Media Monday: The Peanuts and Characterization

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In 1950, the well-known comic strip about a sad little boy in a yellow shirt made its first appearance in American newspapers. While the wild success of the comic can be attributed to a number of reasons, one main factor is the characterization of the Peanuts cast. When you think of Lucy, Charlie Brown, Linus, Snoopy, or any of the other main characters, it isn’t hard to decide how they would think or act in a situation.

Take Charlie Brown and Lucy, for instance. The comic below shows Lucy’s self-assurance and disregard for authority figures, while it is easy to tell that Charlie Brown’s confidence is affected by what others think of him. Throughout the series, Lucy and Charlie Brown are contrasted against each other. This is one technique, called foiling, that fiction authors also use to show the personalities of their characters. By placing two very different characters beside each other, the qualities of each are emphasized. In this way, the main qualities of characters are brought into the light without overly overt measures.

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Character interactions are also extremely important to nail down. Readers can tell a lot about a character by what others say about them and what they say about others. While the comic below is a little blunt, it does demonstrate that Shermy can put on a face for those he doesn’t like and that Charlie Brown is rather isolated from the rest of the group. Small interactions like this take place all over the comics and tell a lot about the characters in just a few words.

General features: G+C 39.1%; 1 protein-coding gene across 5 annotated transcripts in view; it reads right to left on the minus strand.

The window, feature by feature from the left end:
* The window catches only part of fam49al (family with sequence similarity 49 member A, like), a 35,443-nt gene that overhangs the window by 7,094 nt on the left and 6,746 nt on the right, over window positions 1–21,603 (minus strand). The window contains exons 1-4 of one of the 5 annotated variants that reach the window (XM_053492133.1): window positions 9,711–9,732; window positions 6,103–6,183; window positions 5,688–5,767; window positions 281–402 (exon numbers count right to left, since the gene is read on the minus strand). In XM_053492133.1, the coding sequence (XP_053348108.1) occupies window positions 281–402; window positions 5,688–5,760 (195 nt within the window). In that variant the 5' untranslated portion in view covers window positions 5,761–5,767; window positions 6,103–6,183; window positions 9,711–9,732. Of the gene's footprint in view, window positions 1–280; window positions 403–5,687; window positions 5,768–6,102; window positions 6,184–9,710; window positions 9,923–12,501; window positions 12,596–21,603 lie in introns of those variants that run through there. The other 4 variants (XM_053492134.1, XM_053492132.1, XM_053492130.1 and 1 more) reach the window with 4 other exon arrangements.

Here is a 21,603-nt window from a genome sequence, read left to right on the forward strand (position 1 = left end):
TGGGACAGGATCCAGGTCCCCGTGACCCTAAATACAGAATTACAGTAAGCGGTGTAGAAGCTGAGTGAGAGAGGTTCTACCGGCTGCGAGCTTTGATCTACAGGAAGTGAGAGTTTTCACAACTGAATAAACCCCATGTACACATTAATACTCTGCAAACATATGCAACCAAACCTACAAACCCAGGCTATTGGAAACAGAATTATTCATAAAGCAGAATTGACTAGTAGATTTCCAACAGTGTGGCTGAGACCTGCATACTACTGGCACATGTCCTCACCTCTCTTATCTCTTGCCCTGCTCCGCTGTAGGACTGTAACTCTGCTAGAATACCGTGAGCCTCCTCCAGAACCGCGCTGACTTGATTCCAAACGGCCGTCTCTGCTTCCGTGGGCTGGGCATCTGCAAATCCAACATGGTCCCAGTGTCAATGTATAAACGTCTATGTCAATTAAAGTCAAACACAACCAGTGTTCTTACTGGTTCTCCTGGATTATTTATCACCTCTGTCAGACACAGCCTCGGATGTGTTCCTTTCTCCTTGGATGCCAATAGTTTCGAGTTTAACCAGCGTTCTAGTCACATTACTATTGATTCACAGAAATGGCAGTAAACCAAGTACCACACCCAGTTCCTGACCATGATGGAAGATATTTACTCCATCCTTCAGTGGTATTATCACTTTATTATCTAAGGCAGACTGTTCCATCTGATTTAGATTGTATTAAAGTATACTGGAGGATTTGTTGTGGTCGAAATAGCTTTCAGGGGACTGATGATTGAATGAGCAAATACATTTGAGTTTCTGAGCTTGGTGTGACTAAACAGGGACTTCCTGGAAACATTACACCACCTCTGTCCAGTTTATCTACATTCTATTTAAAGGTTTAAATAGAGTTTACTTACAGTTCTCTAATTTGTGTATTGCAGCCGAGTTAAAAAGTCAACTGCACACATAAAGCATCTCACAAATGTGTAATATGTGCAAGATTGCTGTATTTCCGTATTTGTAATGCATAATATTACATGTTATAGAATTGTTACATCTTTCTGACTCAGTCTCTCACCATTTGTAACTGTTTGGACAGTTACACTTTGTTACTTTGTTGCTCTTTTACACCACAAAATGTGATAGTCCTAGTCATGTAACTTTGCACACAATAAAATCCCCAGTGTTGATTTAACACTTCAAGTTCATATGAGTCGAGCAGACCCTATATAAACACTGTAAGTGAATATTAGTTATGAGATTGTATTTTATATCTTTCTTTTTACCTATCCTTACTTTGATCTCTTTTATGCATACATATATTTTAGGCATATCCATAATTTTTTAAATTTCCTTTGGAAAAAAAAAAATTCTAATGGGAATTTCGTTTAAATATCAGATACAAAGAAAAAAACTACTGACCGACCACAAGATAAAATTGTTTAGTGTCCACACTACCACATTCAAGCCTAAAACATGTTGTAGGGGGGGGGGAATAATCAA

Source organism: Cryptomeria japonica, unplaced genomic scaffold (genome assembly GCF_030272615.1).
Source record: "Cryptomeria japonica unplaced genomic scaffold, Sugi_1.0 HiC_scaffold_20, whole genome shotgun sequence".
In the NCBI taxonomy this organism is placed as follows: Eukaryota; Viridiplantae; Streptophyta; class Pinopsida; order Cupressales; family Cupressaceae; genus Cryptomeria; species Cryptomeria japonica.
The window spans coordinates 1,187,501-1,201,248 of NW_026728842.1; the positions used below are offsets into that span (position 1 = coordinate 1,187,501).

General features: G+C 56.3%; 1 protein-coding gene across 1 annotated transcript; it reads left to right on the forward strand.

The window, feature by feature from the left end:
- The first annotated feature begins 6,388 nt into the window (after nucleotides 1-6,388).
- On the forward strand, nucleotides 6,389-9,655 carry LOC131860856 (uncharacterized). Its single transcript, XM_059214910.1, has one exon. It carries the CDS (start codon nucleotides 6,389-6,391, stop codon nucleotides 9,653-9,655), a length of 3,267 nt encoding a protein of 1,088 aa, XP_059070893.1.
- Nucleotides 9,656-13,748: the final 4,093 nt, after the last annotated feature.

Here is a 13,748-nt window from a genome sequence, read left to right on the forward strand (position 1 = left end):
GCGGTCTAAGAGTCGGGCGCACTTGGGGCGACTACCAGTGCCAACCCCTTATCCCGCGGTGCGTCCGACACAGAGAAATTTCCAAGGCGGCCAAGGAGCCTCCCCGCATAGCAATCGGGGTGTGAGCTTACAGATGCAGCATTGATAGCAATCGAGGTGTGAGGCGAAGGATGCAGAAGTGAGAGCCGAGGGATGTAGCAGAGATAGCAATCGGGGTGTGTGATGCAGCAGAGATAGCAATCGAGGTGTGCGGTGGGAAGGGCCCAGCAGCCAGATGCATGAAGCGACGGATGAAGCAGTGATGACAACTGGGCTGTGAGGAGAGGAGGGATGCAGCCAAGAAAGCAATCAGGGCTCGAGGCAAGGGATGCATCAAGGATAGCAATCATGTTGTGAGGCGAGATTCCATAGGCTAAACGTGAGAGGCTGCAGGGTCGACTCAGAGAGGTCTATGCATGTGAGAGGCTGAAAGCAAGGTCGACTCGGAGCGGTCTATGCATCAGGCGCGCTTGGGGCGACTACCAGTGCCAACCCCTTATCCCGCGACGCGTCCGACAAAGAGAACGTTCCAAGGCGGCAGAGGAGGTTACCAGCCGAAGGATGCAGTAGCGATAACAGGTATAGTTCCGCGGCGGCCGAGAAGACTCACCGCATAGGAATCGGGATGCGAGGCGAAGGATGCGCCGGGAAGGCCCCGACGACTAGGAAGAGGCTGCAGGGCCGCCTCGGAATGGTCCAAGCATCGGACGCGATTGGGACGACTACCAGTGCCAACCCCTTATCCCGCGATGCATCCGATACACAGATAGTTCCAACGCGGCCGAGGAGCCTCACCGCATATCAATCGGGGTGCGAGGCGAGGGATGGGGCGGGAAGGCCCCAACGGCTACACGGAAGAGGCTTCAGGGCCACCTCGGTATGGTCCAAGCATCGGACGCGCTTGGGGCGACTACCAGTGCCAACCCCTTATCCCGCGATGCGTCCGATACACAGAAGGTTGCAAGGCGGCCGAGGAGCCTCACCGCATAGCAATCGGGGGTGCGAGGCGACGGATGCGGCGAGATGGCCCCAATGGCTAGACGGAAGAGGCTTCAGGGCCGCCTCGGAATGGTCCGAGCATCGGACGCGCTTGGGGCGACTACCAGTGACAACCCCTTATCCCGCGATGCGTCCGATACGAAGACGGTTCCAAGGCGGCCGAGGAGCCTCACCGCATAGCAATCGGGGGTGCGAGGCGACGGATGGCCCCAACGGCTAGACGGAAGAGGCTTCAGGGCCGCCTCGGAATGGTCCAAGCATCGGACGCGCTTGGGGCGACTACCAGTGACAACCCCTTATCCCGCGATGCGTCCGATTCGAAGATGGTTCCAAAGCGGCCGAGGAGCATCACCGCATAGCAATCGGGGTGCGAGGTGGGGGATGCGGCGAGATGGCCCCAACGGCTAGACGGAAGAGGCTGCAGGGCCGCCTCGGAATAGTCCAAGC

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The true success of Schultz’s characterization rests in the fact that he created developed, believable characters who have their own personalities and interact in a realistic manner. A writer should know their characters as well as they know themselves. After all, you’ll have to be writing from inside their heads. Take a personality test ‘as your character’ and read the results. Think about what they would do in certain situations. The goal is to get to point, when you’re writing, where you can look at something you wrote about your character and think “that is or is not something they would do or say” with confidence. Focus on the minute details to show big things about your characters. After all, this is how we operate in the real world. When we meet someone knew, we watch to see whether they open the door, how often they talk about themselves, or whether they look at us when we talk. Focus on similar things when describing your characters and you’ll allow readers to get to know your characters just like they would anyone.

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